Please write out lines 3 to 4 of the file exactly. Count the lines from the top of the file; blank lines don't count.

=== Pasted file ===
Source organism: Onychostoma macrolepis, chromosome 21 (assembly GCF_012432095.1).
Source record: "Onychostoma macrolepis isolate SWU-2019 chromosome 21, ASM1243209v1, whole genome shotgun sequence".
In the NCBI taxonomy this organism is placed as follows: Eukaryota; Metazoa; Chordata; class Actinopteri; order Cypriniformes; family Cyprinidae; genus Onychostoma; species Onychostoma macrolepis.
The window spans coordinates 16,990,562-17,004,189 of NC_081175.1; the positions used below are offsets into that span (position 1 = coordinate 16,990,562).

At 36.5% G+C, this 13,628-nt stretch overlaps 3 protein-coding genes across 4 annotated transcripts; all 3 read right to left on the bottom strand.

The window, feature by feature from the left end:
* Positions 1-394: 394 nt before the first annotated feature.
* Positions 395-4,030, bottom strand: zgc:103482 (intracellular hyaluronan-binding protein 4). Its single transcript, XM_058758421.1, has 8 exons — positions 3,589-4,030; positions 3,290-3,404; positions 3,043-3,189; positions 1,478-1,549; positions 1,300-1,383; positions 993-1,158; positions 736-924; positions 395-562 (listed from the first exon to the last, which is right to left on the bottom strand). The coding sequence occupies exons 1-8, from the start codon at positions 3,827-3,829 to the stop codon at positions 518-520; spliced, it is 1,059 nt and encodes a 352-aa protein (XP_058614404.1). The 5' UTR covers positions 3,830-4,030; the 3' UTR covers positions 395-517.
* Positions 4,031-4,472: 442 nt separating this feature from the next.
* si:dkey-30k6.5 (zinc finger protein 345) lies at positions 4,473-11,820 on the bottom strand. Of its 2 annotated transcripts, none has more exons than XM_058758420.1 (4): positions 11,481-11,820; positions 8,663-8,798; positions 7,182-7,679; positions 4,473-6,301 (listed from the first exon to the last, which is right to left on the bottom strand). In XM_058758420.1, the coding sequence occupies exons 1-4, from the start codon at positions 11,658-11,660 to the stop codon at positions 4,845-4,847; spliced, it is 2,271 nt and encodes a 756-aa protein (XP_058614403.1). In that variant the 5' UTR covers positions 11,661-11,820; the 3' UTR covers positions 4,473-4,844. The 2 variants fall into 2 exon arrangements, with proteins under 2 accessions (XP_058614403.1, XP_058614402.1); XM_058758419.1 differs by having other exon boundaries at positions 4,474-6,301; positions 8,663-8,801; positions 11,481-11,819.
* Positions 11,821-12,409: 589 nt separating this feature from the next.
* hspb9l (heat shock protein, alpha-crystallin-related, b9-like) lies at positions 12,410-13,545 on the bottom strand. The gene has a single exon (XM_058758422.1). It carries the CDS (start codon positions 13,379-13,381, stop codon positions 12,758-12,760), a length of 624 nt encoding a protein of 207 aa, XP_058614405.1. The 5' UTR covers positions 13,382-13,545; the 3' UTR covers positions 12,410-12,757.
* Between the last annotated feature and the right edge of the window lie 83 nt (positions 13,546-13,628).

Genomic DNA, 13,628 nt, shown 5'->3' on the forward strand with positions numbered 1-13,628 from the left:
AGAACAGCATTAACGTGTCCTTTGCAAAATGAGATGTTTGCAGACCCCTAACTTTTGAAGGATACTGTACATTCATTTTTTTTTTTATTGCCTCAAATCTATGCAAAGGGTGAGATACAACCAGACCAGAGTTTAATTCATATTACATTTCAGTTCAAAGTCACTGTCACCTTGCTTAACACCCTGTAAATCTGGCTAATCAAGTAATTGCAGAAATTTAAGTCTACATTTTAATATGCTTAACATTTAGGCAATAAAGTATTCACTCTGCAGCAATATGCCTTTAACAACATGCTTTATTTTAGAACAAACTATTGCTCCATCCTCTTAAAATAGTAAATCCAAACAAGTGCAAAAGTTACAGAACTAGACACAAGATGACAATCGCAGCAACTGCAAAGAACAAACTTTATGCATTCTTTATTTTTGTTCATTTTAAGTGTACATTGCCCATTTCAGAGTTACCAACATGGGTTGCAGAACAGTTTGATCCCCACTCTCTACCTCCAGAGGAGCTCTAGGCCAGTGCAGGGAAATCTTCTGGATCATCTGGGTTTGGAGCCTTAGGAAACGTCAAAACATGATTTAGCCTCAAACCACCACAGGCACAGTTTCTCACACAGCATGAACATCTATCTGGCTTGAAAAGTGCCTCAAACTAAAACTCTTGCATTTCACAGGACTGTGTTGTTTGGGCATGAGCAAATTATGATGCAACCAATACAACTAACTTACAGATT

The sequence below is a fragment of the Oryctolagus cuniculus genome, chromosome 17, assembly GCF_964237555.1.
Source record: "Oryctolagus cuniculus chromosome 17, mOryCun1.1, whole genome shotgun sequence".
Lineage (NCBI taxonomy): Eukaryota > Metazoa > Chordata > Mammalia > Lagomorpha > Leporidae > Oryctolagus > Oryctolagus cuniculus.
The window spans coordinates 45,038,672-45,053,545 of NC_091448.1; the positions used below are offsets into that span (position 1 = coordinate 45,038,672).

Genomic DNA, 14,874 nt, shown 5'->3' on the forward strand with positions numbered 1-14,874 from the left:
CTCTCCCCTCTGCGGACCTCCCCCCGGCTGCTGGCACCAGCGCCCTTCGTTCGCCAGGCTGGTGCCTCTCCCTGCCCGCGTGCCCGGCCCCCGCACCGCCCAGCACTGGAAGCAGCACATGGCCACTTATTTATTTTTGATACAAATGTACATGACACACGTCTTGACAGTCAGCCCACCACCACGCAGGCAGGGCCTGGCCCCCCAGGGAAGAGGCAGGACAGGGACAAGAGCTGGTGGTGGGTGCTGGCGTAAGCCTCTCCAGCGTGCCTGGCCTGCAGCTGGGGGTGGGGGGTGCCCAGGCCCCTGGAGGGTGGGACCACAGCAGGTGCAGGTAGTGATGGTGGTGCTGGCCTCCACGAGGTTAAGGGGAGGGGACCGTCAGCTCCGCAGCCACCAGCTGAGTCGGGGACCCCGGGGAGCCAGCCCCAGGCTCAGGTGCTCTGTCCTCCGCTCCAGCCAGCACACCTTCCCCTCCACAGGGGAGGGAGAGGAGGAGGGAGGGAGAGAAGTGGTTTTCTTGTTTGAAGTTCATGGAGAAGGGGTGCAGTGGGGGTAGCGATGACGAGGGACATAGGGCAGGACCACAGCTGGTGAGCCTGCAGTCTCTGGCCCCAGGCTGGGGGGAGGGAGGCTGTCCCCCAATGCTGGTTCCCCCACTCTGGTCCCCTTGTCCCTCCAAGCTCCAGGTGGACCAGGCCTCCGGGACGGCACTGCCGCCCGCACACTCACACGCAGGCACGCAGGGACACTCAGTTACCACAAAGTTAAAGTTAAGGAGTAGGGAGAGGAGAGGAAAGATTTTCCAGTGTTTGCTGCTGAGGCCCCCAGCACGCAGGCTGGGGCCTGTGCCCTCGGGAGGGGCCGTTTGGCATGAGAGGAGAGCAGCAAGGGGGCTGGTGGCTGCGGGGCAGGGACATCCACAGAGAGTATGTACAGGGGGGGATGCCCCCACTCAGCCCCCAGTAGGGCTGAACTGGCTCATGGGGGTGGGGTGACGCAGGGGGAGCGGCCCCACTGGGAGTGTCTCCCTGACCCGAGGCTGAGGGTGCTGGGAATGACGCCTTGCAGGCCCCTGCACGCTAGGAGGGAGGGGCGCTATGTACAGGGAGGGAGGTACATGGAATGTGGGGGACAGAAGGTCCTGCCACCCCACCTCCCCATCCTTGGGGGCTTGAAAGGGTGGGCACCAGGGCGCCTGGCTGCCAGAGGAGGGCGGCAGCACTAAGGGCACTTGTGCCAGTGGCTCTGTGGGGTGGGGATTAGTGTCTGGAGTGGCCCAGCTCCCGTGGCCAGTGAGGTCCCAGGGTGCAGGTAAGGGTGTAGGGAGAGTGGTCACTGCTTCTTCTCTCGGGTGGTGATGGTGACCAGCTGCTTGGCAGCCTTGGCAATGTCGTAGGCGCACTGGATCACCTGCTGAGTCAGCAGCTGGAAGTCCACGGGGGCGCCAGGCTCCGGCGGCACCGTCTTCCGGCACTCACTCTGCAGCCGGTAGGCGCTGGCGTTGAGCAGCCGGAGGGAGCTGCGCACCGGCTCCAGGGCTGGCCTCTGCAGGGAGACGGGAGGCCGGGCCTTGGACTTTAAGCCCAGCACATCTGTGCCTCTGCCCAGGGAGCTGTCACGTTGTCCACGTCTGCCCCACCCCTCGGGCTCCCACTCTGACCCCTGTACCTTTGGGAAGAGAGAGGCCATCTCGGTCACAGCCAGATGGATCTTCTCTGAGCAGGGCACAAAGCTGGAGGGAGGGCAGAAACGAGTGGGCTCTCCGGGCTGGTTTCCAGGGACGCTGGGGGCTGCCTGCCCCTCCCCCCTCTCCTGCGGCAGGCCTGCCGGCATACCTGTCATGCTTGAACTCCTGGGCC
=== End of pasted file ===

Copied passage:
In the NCBI taxonomy this organism is placed as follows: Eukaryota; Metazoa; Chordata; class Actinopteri; order Cypriniformes; family Cyprinidae; genus Onychostoma; species Onychostoma macrolepis.
The window spans coordinates 16,990,562-17,004,189 of NC_081175.1; the positions used below are offsets into that span (position 1 = coordinate 16,990,562).